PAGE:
- Reset + PDFPrint

President Ilves's laudatio to Admiral James Stavridis in Kadriorg, 17 April 2013


Dear Admiral Stavridis,

For me the opportunity and right of the President to confer decorations represents a means to confirm the values for which Estonia stands, to demonstrate what Estonia considers to be important and what Estonia is grateful for. The Order of the Cross of the Eagle, First Class represents our highest recognition of your work both for my country as well as maintaining a robust defence of the democratic alliance we belong to. We are grateful for your outstanding leadership both as the Commander of the US European Command and as the Supreme Allied Commander Europe. We admire your crucial role in strengthening the NATO Alliance to meet the challenges of the modern security environment, to include enhancing our collective capabilities and partnerships. Not the least of which, from our point of view, is your critical role in developing defence plans for the Baltic countries and Poland. This Cross of the Eagle is a sign of our thanks for your support to Estonia and the principles that Estonia holds dear.

Dear Admiral,

In your blog you recently outlined three big agenda items that NATO today faces. I could not agree more.

First, NATO's current operation in Afghanistan shows that the Alliance is able to operate in multiple theatres in a sustainable and successful way. Indeed, an orderly handover of ISAF's security responsibilities to the Afghans by the end of 2014 will be crucial. Yet, we recognize as well that the world as a whole is not likely to become a more peaceful place when ISAF mission is over. NATO, therefore, must be ready at all times to respond to future security challenges. We cannot allow the Alliance to run out of steam.

That is why I welcome discussions within the Alliance on how to maintain NATO's agility and interoperability after the ISAF mission has been successfully concluded. It is crucial that in these discussions all NATO Allies are listened to, taken into consideration in the deliberations and that decisions are acted upon. We need to take advantage of the comparative strengths of each member within the Alliance.

Second, cybersecurity needs to be taken seriously by all Allies. The changes in the digital world today represent a dramatically sped-up version of the changes the world underwent in a century of industrialization. When we think of the revolution in the military that accompanied industrialization, then we need to realize the same will happen with the IT revolution. We must all realize that cybersecurity means defending the entirety of our societies. Or to put it another way: cybersecurity is not simply a matter of military defence. We need to re-examine many assumptions of security. In cyberspace, no country is an island.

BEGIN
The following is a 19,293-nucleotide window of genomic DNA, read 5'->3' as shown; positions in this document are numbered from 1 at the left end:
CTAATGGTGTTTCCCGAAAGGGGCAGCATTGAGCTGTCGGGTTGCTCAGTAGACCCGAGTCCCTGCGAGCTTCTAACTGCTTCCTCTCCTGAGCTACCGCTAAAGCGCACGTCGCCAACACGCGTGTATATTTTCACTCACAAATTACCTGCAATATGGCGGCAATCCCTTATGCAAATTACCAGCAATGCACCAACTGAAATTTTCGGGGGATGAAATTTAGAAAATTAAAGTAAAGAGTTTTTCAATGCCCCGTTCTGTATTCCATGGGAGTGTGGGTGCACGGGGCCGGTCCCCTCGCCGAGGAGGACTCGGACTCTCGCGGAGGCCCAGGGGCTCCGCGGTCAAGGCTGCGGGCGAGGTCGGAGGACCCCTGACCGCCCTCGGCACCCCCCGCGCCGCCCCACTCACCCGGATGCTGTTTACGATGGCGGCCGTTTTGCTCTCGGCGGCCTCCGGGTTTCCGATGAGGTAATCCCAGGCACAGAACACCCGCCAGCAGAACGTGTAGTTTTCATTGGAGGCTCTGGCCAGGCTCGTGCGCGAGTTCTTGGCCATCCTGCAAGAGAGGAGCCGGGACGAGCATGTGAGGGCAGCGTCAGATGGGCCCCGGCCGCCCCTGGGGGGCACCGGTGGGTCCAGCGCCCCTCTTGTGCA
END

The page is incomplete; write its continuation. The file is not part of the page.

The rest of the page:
Thirdly, for me, the sine qua non of the successful defence of NATO borders remains a strong and steadfast transatlantic link. This link is based on the solidarity, unity of purpose and collective decision-making that goes on day to day, and has done so decade to decade since the Alliance was formed and that has continued through multiple expansions. This has created a deep, genuine and unbreakable bond between the US, Canada and European Allies; and it has been this way for generations. NATO is a truly unique organisation in this regard – it is our common home.

Two things give me greater confidence to say so in a world that since the end of the Cold War has been transformed completely. The first is the idea of a TAFTA or the Transatlantic Free Trade Area. In an era where economic well-being is ever more a component of our security a free trade arrangement between the EU and our allies across the Atlantic is crucial. This will bind these two regions of shared democratic values closer than they ever have been, beyond military cooperation. We in Estonia very strongly support the idea of an EU – US free trade agreement.

The second development is the slow but steady disappearance of the one-time distinction between "old" and "new" Europe when it comes to the Alliance. When we look at what used to be called the "new" Europe, we see that we do rather well and have turned out to be very good Allies. I hope that as we come up to the 10th anniversary next April of our becoming Allies, the distinction will have completely disappeared.

Dear Admiral Stavridis,

You are highly valued for your leadership, as a Commander of US EUCOM, as a SACEAUR, and in your post-military life. Estonia counts on your continued support for the strong transatlantic links and for a strong NATO.